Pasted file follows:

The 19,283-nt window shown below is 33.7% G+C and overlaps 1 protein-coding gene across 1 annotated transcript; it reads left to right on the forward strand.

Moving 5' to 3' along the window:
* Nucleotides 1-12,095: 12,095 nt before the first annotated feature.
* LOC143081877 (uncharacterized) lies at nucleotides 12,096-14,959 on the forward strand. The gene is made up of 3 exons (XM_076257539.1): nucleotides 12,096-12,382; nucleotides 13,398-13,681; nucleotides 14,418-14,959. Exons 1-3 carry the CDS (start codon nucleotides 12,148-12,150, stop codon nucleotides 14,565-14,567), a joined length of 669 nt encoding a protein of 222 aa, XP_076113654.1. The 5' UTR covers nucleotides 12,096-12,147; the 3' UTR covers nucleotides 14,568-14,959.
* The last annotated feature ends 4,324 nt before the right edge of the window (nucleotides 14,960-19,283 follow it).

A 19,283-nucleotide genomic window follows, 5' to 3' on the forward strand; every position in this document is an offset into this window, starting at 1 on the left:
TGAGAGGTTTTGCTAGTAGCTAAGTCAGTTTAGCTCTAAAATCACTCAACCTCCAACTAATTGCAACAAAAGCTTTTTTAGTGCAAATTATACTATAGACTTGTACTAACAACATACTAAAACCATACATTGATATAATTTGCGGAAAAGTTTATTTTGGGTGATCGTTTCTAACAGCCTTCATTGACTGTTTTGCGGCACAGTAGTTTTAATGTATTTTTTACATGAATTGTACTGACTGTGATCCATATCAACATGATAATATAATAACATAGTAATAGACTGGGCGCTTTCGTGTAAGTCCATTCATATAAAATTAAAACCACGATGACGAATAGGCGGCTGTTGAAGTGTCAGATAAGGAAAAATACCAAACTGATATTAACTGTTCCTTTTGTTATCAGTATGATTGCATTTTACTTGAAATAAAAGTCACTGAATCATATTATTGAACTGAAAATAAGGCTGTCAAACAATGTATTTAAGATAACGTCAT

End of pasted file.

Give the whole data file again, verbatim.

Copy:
The 19,283-nt window shown below is 33.7% G+C and overlaps 1 protein-coding gene across 1 annotated transcript; it reads left to right on the forward strand.

Moving 5' to 3' along the window:
* Nucleotides 1-12,095: 12,095 nt before the first annotated feature.
* LOC143081877 (uncharacterized) lies at nucleotides 12,096-14,959 on the forward strand. The gene is made up of 3 exons (XM_076257539.1): nucleotides 12,096-12,382; nucleotides 13,398-13,681; nucleotides 14,418-14,959. Exons 1-3 carry the CDS (start codon nucleotides 12,148-12,150, stop codon nucleotides 14,565-14,567), a joined length of 669 nt encoding a protein of 222 aa, XP_076113654.1. The 5' UTR covers nucleotides 12,096-12,147; the 3' UTR covers nucleotides 14,568-14,959.
* The last annotated feature ends 4,324 nt before the right edge of the window (nucleotides 14,960-19,283 follow it).

A 19,283-nucleotide genomic window follows, 5' to 3' on the forward strand; every position in this document is an offset into this window, starting at 1 on the left:
TGAGAGGTTTTGCTAGTAGCTAAGTCAGTTTAGCTCTAAAATCACTCAACCTCCAACTAATTGCAACAAAAGCTTTTTTAGTGCAAATTATACTATAGACTTGTACTAACAACATACTAAAACCATACATTGATATAATTTGCGGAAAAGTTTATTTTGGGTGATCGTTTCTAACAGCCTTCATTGACTGTTTTGCGGCACAGTAGTTTTAATGTATTTTTTACATGAATTGTACTGACTGTGATCCATATCAACATGATAATATAATAACATAGTAATAGACTGGGCGCTTTCGTGTAAGTCCATTCATATAAAATTAAAACCACGATGACGAATAGGCGGCTGTTGAAGTGTCAGATAAGGAAAAATACCAAACTGATATTAACTGTTCCTTTTGTTATCAGTATGATTGCATTTTACTTGAAATAAAAGTCACTGAATCATATTATTGAACTGAAAATAAGGCTGTCAAACAATGTATTTAAGATAACGTCAT